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Upcycling Pine Furniture...

(38 Posts)
CuddyMum Sun 21-Apr-13 15:06:46

Now, because I am moving to a Victorian house and will be leaving my shiny gloss lifestyle (and fitted wardrobes) behind, I have a romantic notion that involves buying second hand pine or wooden furniture (wardrobes, dressing tables, desk etc) and transforming them with Annie Sloan type paint and new knobs. Am I mental? Will this be a good look? Has anyone done this? Tips and advice welcomed. grin

ChippingInLovesSpring Sun 21-Apr-13 21:32:04

But it's not really 'rubbing' it's just lightly buffing, it doesn't take anywhere near the effort that (manual) sanding does... <shrug> each to their own smile

CuddyMum Sun 21-Apr-13 22:22:25

I have a small electric sander but I hate the fuzzy feeling in my arm afterwards. I'm going to go with the wax method.

So, is Annie Sloan the best option? It's not cheap is it?

ChippingInLovesSpring Sun 21-Apr-13 22:50:38

Cuddy - yes Annie Sloan is the best option (IMO of course). You are right, it's not cheap, but it does go quite a long way and often you only need one coat (that depends on the piece & the look you want though). Even the small pots go a long way!

If you are planning on doing a lot of furniture the 5l wax is a good buy, but the 500ml is good to buy to try it out.

Because it is such good quality paint the colours mix really well - so you can make any colour you want to.

... and don't forget the hairdryer trick smile

CuddyMum Sun 21-Apr-13 23:07:38

Just been Googling the stockists smile

skandi1 Sun 21-Apr-13 23:26:55

No need for expensive Annie Sloan with limited colour options.

You can make your own chalk paint or even your own chalk primer which you can use on waxed or varnished furniture without sanding or stripping.

You need acrylic paint (either good old emulsion or eggshell or satin in your colour of choice). Then you need calcium carbonate. 1 kg of calcium carb will cost you a fiver.

You can also use plaster of Paris or even bicarbonate of soda.

You mix 1 part calcium carb (bicarbonate of soda or plaster of Paris) with two parts of acrylic paint.

I find mixing the powder with a little hot water first to make a smooth paste works best. Then add the paint.

I have recently painted two waxed oak bedside cabinets with farrow and ball eggshell without stripping or any sanding by using above method.

If you want to avoid the hassle of applying wax afterwards. Simply use the above recipe as a base coat (it sticks to almost anything even plastic and metal) and then apply two coats of F&B eggshell on top.

You get the lovely eggshell smooth
Finish and no waxing to be done.

If you prefer a more chalky shabby chic look then use emulsion mixture and apply wax and distress with sandpaper.

I have painted another set of waxed bedside cabinets not to long ago as above but I used bicarbonate of soda rather than chalk. It sticks even better than calcium carbonate but it need a bit of sanding after apply base coat of will not look smooth.

I have also painted a bed frame which was varnished using the calcium carb with F&B eggshell.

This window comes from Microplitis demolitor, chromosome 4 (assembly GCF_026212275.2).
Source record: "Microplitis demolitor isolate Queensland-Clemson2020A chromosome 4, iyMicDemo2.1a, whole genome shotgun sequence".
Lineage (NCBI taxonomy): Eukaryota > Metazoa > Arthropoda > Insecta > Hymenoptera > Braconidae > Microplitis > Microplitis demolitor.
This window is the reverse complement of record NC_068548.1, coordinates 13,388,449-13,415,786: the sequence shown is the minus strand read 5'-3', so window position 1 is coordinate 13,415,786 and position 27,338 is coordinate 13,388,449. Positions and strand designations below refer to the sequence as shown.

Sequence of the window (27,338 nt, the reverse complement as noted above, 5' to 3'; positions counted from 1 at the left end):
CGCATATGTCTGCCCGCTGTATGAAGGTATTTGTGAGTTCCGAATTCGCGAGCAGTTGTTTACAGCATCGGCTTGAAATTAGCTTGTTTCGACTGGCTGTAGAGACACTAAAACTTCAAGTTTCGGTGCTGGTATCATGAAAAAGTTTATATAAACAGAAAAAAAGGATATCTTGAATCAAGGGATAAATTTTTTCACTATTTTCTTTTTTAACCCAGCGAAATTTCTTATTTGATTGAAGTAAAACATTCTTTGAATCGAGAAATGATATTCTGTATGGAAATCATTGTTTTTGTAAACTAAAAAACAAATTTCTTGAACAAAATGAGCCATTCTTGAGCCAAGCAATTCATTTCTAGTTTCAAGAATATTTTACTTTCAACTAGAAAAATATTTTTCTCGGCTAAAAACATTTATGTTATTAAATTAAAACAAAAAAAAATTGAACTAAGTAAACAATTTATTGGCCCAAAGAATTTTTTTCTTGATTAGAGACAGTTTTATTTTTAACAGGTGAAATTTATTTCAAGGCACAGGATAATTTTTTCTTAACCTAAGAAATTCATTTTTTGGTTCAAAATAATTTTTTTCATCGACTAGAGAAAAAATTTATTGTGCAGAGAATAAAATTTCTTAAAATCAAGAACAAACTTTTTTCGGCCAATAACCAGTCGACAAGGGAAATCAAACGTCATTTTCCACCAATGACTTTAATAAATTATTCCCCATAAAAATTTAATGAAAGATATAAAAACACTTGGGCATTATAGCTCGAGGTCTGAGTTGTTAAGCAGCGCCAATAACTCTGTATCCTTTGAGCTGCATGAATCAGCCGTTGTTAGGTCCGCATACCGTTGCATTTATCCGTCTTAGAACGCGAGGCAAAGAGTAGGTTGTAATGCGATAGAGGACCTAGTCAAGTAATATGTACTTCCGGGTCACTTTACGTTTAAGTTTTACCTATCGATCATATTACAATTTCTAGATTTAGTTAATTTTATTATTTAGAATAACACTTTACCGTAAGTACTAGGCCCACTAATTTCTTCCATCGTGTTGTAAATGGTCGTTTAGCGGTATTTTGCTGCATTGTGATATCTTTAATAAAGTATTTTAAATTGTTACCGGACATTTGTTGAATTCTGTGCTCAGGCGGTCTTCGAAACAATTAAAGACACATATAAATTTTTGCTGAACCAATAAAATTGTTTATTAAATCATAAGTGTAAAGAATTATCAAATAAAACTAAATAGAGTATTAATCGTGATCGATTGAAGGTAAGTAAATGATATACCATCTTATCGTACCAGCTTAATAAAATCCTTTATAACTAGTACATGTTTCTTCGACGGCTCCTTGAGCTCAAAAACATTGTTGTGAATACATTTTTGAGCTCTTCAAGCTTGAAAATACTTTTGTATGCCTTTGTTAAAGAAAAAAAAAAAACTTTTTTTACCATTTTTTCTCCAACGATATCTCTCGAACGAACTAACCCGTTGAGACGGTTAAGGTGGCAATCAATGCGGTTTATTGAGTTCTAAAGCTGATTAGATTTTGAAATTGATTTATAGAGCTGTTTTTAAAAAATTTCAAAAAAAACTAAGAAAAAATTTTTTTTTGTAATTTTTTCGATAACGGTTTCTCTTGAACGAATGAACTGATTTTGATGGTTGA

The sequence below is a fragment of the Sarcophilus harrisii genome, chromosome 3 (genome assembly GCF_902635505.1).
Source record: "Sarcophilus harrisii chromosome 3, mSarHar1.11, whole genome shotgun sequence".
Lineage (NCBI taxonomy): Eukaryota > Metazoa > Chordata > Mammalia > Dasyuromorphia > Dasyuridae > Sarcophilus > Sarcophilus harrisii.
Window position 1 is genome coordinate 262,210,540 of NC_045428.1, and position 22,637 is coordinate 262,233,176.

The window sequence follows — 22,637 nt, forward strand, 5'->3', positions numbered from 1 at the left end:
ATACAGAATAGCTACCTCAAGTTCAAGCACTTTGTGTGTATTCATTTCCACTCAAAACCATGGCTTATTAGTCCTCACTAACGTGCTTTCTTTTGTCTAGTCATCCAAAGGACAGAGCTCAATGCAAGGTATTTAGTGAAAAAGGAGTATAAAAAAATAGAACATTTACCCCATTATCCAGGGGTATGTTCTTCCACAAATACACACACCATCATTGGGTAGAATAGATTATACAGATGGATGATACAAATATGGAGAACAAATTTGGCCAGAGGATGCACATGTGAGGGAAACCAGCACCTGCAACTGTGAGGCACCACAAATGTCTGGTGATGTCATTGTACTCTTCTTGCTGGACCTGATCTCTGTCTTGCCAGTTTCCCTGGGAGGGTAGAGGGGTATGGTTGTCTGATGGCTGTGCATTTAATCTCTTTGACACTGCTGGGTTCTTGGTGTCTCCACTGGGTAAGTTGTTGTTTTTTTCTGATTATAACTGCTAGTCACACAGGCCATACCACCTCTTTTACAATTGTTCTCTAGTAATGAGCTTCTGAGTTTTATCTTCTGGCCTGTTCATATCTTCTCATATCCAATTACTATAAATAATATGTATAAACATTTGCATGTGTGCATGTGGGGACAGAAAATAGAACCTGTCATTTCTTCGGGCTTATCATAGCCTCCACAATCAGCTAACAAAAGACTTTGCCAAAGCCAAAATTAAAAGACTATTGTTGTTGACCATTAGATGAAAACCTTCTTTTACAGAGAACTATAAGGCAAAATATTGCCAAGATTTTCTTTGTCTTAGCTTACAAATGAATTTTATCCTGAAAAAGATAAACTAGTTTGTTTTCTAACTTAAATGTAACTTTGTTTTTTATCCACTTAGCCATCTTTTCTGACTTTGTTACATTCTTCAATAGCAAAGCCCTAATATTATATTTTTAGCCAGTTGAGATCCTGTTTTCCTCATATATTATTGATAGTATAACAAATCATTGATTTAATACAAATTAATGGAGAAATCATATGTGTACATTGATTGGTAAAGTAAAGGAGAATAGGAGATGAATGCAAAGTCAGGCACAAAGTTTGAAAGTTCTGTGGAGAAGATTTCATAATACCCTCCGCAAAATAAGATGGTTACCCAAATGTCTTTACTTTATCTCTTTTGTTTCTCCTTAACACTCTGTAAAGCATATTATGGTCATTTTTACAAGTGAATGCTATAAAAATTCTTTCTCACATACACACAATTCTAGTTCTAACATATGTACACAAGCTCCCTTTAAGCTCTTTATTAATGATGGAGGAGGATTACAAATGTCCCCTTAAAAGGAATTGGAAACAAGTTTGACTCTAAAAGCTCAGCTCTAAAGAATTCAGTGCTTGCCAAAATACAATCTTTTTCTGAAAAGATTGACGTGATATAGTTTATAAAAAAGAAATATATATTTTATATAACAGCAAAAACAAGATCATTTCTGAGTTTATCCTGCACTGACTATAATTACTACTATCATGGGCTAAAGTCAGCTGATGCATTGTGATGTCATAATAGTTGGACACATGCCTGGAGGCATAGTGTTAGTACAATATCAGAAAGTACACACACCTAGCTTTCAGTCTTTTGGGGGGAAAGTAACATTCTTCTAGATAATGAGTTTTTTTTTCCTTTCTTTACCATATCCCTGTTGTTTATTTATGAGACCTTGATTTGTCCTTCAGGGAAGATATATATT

The finish is smooth and super durable.

I started using it after having paid a fortune for some dulux primer for
Difficult surfaces. It was utter rubbish. It cost more than the F&B paint and was supposed to adhere specifically well to varnished surfaces. Well it didn't. After two weeks it started chipping off.

Bedframe was done a couple of years ago and no chips at all despite the DC clambering around it

It's very easy and cheap and a much better finish than Annie Sloan. Not to mention less faff.

lolalotta Mon 22-Apr-13 06:38:09

I have used the DIY chalk paint method, I wasn't as happy with the results as real Annie Sloan paint. I find the AS paint goes along way anyway. You can thin it with water BTW, if you find it is going on a bit thick for your is really versatile stuff and fun to work with. Easy to distress too if you like that sort of look! smile

TheGirlOnTheLanding Mon 22-Apr-13 07:30:39

Ooh, painting without having to remove varnish you say? I've an ugly varnished pine blanket box that I bought planning to strip and wax about ten years ago but never got around to it. AS paint might be the very thing. I take it you can't just pick it up at B&Q though?

lolalotta Mon 22-Apr-13 13:32:07

Nope, the girl, can be tricky to get hold of and P&P can be expensive...if you go to the AS website, it will list stockists in your area...

CuddyMum Mon 22-Apr-13 15:40:19

and I believe that they will send you a hand painted sample card too. I think they sell the paint online too.

CuddyMum Mon 22-Apr-13 16:04:41

Hmm, was just doing a bit of Googling and found this:-

Comes in a very wide range of colours.

Anyone used this?

skandi1 Mon 22-Apr-13 16:37:04

Cuddy. Yes. I have tried their stuff as well. It's smoother than Annie Sloan and a similar price but with far more colour options.

I still prefer to make my own and use it as a primer and over coat with eggshell to save waxing and rubbing.

crazydrunkevilhamster Mon 22-Apr-13 16:55:13

Ooh I have loads to paint & the price is pretty good tbh smile

ChippingInLovesSpring Mon 22-Apr-13 19:49:53

I have tried the autentico - but I didn't like it as much as the Annie Sloan and I certainly couldn't be bothered with the faff of making my own and definitely wouldn't use it on furniture I sell. I'm quite happy to pay for Annie Sloan paint, it goes a long way, it's top quality and as I said before, the colours are made from top quality stuff so the paint can be mixed to make pretty much any colour under the rainbow - so it's not at all limited. You can colour match it to furnishings etc.

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